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Benchmarking The First RISC-V Cloud Server: Scaleway EM-RV1 Performance

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  • #11
    Originally posted by c117152 View Post
    you're supposed to use specific compile flags
    It is not feasible to expect people to recompile their software to get best (or any) performance. Most will install the provided distro, such as Debian or Ubuntu and will get whatever compile flags were used by those, just like the author did. Gentoo is not nearly as popular and likely not even available on most cloud/server providers.

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    • #12
      Regarding RISC-V performance, the interesting thing on the horizon seems to be Tenstorrent's planned 128-core 8-wide-decode Ascalon processor. However it seems too early to tell if and when it will become an actual product (not just IP), and if it will also be available as a general purpose CPU (not only to drive AI accelerators).

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      • #13
        Originally posted by pWe00Iri3e7Z9lHOX2Qx View Post
        Yup. There's a reason RISC-V has already found success in micro-controllers. We are a long way away from usable laptop / desktop performance. IBM Power11+ seems like a better contender to give us something open and performant for those use cases near to mid term. I hope like hell that both succeed.
        we do not even have a opensource version of the power10 yet...

        who still buy power9 ?
        Phantom circuit Sequence Reducer Dyslexia

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        • #14
          The problem with RISC-V chips is not the ISA specifications, it's the CPU implementations that are still shy in terms of maturity/investments compared to arm/x86.

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          • #15
            I think a threadripper hypervisor managed so that 64 servers get a dedicated 2 thread core each will be much denser, and more energy efficient, and faster.

            And unless high fairness and isolation guarantees are needed, simply run the servers on virtual machines straight. Even more performance available in most situations.
            Last edited by varikonniemi; 15 May 2024, 12:29 AM.

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            • #16
              c906 was cool in 2019. We are in 2024.

              I don't think there's much to be excited about here.

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              • #17
                Originally posted by rmrm View Post
                It is not feasible to expect people to recompile their software to get best (or any) performance. Most will install the provided distro, such as Debian or Ubuntu and will get whatever compile flags were used by those, just like the author did. Gentoo is not nearly as popular and likely not even available on most cloud/server providers.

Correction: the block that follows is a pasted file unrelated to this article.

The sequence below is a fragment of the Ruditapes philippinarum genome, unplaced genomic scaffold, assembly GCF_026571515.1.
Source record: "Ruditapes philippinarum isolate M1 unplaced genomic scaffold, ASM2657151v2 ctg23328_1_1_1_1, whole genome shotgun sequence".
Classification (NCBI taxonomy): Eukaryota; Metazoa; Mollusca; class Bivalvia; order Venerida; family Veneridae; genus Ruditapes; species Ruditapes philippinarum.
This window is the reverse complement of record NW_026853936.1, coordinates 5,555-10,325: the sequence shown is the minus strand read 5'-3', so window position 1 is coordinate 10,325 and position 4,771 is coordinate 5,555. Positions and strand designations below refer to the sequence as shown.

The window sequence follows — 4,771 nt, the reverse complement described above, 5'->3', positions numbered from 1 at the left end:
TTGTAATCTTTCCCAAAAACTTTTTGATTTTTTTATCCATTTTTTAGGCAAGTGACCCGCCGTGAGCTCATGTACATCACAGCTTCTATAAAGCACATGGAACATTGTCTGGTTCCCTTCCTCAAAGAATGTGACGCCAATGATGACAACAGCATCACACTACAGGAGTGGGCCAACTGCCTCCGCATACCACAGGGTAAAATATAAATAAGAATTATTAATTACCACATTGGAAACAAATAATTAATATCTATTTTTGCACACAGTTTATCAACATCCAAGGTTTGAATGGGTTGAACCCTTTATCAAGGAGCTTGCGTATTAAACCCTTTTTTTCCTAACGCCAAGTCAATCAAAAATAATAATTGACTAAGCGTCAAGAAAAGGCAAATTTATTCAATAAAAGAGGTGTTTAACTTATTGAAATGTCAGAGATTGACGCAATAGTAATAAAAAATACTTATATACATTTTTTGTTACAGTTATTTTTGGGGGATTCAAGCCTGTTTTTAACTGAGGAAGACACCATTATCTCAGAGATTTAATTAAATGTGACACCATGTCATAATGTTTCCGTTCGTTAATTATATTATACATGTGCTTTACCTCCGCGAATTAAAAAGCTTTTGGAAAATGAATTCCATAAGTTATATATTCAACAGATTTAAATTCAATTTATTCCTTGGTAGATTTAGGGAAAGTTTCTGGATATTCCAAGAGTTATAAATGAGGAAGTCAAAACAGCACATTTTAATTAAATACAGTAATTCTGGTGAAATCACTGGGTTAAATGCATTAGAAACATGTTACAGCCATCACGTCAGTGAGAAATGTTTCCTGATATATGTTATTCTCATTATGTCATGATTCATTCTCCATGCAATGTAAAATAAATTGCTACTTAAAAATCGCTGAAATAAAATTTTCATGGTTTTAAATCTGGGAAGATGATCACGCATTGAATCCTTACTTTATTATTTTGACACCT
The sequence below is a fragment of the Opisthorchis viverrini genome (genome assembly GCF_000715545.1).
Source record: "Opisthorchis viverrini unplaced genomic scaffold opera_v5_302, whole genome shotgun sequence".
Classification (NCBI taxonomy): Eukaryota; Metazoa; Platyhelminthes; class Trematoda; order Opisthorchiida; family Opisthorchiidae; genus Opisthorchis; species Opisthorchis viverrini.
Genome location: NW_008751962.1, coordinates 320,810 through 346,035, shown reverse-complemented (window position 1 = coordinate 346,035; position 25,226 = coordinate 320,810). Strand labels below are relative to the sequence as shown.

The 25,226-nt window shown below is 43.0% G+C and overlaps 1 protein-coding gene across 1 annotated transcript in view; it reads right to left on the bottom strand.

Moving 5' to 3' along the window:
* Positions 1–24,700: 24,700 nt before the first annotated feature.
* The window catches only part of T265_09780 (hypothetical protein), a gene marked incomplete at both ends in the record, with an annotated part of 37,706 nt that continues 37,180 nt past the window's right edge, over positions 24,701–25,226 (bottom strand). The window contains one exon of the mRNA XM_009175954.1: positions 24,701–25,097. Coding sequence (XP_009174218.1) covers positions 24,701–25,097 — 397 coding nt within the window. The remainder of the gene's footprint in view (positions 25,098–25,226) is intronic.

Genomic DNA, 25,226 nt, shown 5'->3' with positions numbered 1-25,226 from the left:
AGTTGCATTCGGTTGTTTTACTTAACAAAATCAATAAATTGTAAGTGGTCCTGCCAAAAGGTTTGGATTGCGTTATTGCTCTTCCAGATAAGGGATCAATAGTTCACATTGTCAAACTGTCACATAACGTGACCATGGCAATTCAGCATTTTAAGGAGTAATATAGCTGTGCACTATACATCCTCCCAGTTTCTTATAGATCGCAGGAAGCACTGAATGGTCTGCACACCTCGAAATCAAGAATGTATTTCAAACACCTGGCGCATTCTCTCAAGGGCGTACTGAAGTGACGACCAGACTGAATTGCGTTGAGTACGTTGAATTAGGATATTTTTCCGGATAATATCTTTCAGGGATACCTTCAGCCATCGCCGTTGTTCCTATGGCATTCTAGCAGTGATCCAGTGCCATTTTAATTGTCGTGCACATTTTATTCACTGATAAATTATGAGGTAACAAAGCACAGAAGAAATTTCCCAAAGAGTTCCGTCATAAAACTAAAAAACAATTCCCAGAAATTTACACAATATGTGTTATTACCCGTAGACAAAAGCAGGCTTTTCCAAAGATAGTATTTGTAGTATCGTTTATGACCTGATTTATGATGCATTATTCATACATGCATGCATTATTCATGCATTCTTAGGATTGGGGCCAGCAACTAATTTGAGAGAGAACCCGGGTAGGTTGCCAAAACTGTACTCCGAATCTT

First thing first, here's the gcc 14 testsuite for thead vector extensions mentioning using "-march=rv64gc_xtheadvector" instead of "-march=rv64gcv": https://github.com/gcc-mirror/gcc/bl...tor/pr114194.c

                With that out of the way, this is a benchmark for specific cloud hardware so I feel users will definitely make an effort to at least compile their own code with the appropriate flags. As for whether distributions decide to spin images and/or repos for rvv 0.7.1, it will depend on the longevity of the hardware and the popularity of the platform among their users.

                Regardless, like all, I hope the 0.7.1 fragmentation will die-out with in the next few years as T-Head's new core updates - which already support the ratified 1.0 vector instructions - will replace the current 0.7.1 cores. However, so long as the RISC-V platform hasn't widely adopted a universal booting mechanism like UEFI/DistroBoot and many boards require device trees and thus specific images, there's probably no harm in having additional repos providing partial coverage for popular packages for thead hardware if there willing contributors (money and maintainers) willing to take on the work. After all, the hardware WILL die out in the next 10 years or so.

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                • #18
                  RISC-V btw.

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                  • #19
                    This is a board exposed to the public internet... It would be better compare it to other ARM boards...

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                    • #20
                      Originally posted by rmrm View Post
                      It is not feasible to expect people to recompile their software to get best (or any) performance. Most will install the provided distro, such as Debian or Ubuntu and will get whatever compile flags were used by those, just like the author did. Gentoo is not nearly as popular and likely not even available on most cloud/server providers.
                      RISC-V platforms are still under development, and compilers are not as mature for it compared to other hardware, which means having an up to date compiler can make a difference.

                      Your comment would be more on point once RISC-V is more mainstream. Hopefully we will get there.

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